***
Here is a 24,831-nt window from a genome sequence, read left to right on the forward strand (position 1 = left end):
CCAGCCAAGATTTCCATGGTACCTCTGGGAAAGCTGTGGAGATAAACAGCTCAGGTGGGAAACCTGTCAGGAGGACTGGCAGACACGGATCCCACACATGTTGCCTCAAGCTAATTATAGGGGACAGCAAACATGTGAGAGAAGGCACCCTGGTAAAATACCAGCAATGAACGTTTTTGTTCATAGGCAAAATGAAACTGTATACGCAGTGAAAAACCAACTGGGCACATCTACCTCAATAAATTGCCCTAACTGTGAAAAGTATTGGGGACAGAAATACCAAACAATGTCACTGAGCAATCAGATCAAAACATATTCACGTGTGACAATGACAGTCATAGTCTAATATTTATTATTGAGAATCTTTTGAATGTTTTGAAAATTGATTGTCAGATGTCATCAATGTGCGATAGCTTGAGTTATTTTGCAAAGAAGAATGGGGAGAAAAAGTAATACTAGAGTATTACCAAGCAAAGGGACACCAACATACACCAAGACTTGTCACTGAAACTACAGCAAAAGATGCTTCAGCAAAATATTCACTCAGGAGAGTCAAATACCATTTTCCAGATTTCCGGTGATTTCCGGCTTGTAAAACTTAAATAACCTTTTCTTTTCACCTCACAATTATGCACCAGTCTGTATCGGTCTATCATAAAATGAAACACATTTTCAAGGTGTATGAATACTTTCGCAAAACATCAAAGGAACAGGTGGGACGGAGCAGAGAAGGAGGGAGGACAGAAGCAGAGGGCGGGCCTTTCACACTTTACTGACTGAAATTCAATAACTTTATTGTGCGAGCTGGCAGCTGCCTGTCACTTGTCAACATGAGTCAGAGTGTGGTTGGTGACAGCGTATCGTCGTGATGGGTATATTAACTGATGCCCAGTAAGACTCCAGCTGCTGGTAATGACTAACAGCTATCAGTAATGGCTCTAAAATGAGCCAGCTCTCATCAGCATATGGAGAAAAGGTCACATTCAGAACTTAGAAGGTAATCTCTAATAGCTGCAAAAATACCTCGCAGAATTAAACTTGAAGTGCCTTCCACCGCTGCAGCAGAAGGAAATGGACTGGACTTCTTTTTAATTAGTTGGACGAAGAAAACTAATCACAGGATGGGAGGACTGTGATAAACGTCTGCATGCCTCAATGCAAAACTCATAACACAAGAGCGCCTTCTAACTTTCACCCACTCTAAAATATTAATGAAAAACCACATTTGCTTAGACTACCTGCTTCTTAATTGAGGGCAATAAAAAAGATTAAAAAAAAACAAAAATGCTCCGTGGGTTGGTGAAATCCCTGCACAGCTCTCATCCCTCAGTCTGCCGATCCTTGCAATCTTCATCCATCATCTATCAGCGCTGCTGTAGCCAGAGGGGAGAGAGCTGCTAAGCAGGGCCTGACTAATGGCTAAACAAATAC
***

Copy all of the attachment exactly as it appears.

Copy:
Here is a 24,831-nt window from a genome sequence, read left to right on the forward strand (position 1 = left end):
CCAGCCAAGATTTCCATGGTACCTCTGGGAAAGCTGTGGAGATAAACAGCTCAGGTGGGAAACCTGTCAGGAGGACTGGCAGACACGGATCCCACACATGTTGCCTCAAGCTAATTATAGGGGACAGCAAACATGTGAGAGAAGGCACCCTGGTAAAATACCAGCAATGAACGTTTTTGTTCATAGGCAAAATGAAACTGTATACGCAGTGAAAAACCAACTGGGCACATCTACCTCAATAAATTGCCCTAACTGTGAAAAGTATTGGGGACAGAAATACCAAACAATGTCACTGAGCAATCAGATCAAAACATATTCACGTGTGACAATGACAGTCATAGTCTAATATTTATTATTGAGAATCTTTTGAATGTTTTGAAAATTGATTGTCAGATGTCATCAATGTGCGATAGCTTGAGTTATTTTGCAAAGAAGAATGGGGAGAAAAAGTAATACTAGAGTATTACCAAGCAAAGGGACACCAACATACACCAAGACTTGTCACTGAAACTACAGCAAAAGATGCTTCAGCAAAATATTCACTCAGGAGAGTCAAATACCATTTTCCAGATTTCCGGTGATTTCCGGCTTGTAAAACTTAAATAACCTTTTCTTTTCACCTCACAATTATGCACCAGTCTGTATCGGTCTATCATAAAATGAAACACATTTTCAAGGTGTATGAATACTTTCGCAAAACATCAAAGGAACAGGTGGGACGGAGCAGAGAAGGAGGGAGGACAGAAGCAGAGGGCGGGCCTTTCACACTTTACTGACTGAAATTCAATAACTTTATTGTGCGAGCTGGCAGCTGCCTGTCACTTGTCAACATGAGTCAGAGTGTGGTTGGTGACAGCGTATCGTCGTGATGGGTATATTAACTGATGCCCAGTAAGACTCCAGCTGCTGGTAATGACTAACAGCTATCAGTAATGGCTCTAAAATGAGCCAGCTCTCATCAGCATATGGAGAAAAGGTCACATTCAGAACTTAGAAGGTAATCTCTAATAGCTGCAAAAATACCTCGCAGAATTAAACTTGAAGTGCCTTCCACCGCTGCAGCAGAAGGAAATGGACTGGACTTCTTTTTAATTAGTTGGACGAAGAAAACTAATCACAGGATGGGAGGACTGTGATAAACGTCTGCATGCCTCAATGCAAAACTCATAACACAAGAGCGCCTTCTAACTTTCACCCACTCTAAAATATTAATGAAAAACCACATTTGCTTAGACTACCTGCTTCTTAATTGAGGGCAATAAAAAAGATTAAAAAAAAACAAAAATGCTCCGTGGGTTGGTGAAATCCCTGCACAGCTCTCATCCCTCAGTCTGCCGATCCTTGCAATCTTCATCCATCATCTATCAGCGCTGCTGTAGCCAGAGGGGAGAGAGCTGCTAAGCAGGGCCTGACTAATGGCTAAACAAATAC